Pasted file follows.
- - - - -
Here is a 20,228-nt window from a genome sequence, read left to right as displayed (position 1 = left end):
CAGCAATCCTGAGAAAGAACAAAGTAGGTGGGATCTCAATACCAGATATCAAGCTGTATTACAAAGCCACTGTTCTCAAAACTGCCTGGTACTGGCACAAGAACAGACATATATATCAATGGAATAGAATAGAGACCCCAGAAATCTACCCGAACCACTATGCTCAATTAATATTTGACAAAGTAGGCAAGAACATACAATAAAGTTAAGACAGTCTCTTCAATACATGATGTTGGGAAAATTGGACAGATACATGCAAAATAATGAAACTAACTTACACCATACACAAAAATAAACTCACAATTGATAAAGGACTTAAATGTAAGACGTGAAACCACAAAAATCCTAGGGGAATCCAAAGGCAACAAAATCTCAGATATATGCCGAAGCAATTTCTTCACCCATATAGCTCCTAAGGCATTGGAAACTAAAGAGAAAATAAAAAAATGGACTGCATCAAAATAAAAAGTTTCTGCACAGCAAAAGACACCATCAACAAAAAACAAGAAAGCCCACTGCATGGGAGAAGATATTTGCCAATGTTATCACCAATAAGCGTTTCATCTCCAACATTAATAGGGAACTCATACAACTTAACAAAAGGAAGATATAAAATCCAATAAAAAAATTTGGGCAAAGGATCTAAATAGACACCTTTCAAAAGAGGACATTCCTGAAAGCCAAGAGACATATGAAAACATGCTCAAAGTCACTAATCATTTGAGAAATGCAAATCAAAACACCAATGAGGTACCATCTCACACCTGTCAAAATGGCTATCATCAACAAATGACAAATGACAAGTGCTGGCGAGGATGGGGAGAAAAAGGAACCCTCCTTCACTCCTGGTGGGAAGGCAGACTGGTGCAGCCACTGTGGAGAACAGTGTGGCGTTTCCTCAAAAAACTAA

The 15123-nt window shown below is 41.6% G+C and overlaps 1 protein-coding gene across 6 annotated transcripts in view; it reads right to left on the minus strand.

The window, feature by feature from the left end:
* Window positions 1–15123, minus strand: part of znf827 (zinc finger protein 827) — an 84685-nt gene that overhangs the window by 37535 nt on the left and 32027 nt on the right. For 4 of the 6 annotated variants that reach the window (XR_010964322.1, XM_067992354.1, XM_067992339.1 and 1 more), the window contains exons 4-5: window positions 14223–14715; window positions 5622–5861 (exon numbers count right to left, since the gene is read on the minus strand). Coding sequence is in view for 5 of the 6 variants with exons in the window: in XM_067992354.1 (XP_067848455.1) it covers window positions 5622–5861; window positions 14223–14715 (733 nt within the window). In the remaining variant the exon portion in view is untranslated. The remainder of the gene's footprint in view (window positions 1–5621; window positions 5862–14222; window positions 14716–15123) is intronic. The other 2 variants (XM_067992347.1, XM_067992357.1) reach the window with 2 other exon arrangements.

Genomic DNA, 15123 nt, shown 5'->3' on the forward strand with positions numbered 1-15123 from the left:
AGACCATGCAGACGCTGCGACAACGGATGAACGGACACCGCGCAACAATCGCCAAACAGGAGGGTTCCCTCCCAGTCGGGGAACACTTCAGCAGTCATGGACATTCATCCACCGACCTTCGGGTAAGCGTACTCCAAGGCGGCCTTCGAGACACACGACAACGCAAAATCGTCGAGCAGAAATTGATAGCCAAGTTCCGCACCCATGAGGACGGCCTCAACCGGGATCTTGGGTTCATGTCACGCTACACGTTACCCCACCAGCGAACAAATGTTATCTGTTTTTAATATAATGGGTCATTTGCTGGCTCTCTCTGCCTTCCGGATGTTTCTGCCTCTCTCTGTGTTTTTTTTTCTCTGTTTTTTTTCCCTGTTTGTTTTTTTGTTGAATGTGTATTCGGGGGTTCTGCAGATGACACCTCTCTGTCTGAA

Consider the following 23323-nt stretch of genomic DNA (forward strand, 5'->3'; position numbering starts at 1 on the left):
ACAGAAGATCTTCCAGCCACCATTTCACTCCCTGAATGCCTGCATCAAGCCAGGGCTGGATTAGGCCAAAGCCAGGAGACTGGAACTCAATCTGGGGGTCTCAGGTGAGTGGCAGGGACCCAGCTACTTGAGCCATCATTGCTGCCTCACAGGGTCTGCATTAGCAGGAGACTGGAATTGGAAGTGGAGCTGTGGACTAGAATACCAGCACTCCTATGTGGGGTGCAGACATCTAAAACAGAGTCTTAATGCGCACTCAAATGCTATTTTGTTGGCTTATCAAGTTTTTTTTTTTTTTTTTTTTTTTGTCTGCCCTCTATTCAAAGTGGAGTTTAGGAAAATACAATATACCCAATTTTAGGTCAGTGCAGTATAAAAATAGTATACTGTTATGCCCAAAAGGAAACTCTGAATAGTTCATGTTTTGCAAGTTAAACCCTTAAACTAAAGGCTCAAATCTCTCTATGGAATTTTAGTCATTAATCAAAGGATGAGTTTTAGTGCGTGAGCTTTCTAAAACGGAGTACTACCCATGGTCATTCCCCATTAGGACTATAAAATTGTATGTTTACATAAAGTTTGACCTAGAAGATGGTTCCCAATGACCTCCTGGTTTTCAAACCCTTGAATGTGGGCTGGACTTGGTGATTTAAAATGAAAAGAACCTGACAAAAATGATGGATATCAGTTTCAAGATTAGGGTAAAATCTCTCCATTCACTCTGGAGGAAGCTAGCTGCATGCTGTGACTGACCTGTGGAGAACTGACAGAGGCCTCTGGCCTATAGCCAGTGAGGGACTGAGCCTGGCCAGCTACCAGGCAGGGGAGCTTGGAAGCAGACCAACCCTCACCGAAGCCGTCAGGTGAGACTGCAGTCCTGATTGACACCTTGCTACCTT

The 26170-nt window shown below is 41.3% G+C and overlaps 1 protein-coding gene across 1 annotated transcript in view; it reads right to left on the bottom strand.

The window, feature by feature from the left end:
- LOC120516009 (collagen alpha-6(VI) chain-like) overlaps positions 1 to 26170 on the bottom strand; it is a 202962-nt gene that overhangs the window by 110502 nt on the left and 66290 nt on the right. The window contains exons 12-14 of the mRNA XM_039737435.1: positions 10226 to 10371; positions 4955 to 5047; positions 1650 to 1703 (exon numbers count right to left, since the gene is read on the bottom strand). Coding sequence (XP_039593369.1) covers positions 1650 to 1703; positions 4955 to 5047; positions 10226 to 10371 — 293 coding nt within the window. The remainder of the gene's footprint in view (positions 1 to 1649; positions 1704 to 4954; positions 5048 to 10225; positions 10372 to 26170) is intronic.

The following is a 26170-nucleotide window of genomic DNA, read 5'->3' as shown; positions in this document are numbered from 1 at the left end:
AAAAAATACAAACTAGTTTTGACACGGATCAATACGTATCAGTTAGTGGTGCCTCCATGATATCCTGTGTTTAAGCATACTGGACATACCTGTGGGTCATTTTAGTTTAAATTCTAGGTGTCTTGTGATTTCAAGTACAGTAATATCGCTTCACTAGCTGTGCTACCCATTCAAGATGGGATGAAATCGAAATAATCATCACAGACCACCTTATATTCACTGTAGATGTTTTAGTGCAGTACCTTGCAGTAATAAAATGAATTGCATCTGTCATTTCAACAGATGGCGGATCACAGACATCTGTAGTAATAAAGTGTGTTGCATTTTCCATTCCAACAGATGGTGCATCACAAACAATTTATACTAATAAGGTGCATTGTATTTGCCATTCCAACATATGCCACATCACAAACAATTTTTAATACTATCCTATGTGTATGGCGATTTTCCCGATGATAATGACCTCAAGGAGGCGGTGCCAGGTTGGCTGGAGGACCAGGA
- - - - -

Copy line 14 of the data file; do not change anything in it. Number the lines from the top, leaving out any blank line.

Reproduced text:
AAAAAATACAAACTAGTTTTGACACGGATCAATACGTATCAGTTAGTGGTGCCTCCATGATATCCTGTGTTTAAGCATACTGGACATACCTGTGGGTCATTTTAGTTTAAATTCTAGGTGTCTTGTGATTTCAAGTACAGTAATATCGCTTCACTAGCTGTGCTACCCATTCAAGATGGGATGAAATCGAAATAATCATCACAGACCACCTTATATTCACTGTAGATGTTTTAGTGCAGTACCTTGCAGTAATAAAATGAATTGCATCTGTCATTTCAACAGATGGCGGATCACAGACATCTGTAGTAATAAAGTGTGTTGCATTTTCCATTCCAACAGATGGTGCATCACAAACAATTTATACTAATAAGGTGCATTGTATTTGCCATTCCAACATATGCCACATCACAAACAATTTTTAATACTATCCTATGTGTATGGCGATTTTCCCGATGATAATGACCTCAAGGAGGCGGTGCCAGGTTGGCTGGAGGACCAGGA